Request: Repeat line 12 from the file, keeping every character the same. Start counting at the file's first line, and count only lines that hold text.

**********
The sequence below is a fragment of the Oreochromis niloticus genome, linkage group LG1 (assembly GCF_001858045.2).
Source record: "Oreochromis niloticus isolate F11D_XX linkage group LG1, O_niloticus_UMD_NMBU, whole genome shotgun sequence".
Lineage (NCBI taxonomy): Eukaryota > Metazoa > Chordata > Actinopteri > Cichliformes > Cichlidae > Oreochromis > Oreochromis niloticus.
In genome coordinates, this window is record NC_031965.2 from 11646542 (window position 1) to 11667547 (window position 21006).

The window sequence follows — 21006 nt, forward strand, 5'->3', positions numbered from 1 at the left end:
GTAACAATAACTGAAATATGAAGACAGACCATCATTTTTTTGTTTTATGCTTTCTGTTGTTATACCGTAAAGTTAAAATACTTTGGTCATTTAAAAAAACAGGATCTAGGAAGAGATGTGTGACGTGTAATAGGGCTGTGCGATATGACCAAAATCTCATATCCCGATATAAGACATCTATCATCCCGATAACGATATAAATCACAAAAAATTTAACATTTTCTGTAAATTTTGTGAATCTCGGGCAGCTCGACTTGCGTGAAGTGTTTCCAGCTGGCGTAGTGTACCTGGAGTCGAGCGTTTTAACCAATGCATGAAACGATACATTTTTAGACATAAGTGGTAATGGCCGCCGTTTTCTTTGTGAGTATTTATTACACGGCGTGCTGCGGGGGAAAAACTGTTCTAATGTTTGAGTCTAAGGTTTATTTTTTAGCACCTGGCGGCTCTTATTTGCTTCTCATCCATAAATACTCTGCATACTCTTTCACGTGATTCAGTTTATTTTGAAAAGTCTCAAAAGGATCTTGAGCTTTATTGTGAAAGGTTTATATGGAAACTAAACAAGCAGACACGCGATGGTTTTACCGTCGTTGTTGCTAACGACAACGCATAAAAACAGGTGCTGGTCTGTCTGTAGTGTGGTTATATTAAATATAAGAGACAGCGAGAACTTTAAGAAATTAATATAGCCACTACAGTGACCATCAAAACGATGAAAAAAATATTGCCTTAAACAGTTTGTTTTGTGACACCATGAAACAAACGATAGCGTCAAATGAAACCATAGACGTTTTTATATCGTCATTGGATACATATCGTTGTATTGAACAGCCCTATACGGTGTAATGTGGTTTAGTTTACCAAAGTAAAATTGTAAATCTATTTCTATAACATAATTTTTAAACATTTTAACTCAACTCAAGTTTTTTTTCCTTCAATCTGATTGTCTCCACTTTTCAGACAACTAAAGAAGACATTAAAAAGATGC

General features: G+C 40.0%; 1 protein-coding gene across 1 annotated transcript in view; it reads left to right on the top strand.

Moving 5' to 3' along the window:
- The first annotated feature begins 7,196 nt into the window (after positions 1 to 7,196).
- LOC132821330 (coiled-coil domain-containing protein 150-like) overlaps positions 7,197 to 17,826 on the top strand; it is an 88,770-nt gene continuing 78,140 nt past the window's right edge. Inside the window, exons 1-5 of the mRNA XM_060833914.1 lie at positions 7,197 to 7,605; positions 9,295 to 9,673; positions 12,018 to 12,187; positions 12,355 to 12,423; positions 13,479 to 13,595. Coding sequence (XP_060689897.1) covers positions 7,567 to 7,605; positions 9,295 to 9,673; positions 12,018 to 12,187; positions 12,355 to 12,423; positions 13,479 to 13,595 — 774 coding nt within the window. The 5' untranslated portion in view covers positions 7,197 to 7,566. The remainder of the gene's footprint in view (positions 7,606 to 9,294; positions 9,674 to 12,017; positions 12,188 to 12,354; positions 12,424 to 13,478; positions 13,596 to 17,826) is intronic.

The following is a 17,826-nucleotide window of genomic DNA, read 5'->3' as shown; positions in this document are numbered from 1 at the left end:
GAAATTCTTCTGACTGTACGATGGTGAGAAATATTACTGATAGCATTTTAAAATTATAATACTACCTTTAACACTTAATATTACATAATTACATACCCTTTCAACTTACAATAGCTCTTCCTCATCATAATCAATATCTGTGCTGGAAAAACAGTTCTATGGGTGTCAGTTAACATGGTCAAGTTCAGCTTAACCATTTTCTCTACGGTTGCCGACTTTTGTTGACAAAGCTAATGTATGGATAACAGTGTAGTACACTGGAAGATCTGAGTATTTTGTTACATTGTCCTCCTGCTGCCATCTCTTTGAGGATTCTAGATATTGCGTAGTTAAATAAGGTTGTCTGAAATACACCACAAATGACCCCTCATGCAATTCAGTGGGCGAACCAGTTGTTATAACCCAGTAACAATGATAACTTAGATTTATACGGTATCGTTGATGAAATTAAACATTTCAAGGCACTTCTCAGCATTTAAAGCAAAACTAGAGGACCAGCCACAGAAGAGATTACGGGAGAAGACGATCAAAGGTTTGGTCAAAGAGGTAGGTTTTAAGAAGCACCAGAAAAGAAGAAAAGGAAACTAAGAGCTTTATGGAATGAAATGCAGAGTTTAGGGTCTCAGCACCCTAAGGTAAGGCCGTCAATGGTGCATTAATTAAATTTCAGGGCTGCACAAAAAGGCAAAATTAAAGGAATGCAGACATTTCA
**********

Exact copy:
GAAATTCTTCTGACTGTACGATGGTGAGAAATATTACTGATAGCATTTTAAAATTATAATACTACCTTTAACACTTAATATTACATAATTACATACCCTTTCAACTTACAATAGCTCTTCCTCATCATAATCAATATCTGTGCTGGAAAAACAGTTCTATGGGTGTCAGTTAACATGGTCAAGTTCAGCTTAACCATTTTCTCTACGGTTGCCGACTTTTGTTGACAAAGCTAATGTATGGATAACAGTGTAGTACACTGGAAGATCTGAGTATTTTGTTACATTGTCCTCCTGCTGCCATCTCTTTGAGGATTCTAGATATTGCGTAGTTAAATAAGGTTGTCTGAAATACACCACAAATGACCCCTCATGCAATTCAGTGGGCGAACCAGTTGTTATAACCCAGTAACAATGATAACTTAGATTTATACGGTATCGTTGATGAAATTAAACATTTCAAGGCACTTCTCAGCATTTAAAGCAAAACTAGAGGACCAGCCACAGAAGAGATTACGGGAGAAGACGATCAAAGGTTTGGTCAAAGAGGTAGGTTTTAAGAAGCACCAGAAAAGAAGAAAAGGAAACTAAGAGCTTTATGGAATGAAATGCAGAGTTTAGGGTCTCAGCACCCTAAGGTAAGGCCGTCAATGGTGCATTAATTAAATTTCAGGGCTGCACAAAAAGGCAAAATTAAAGGAATGCAGACATTTCA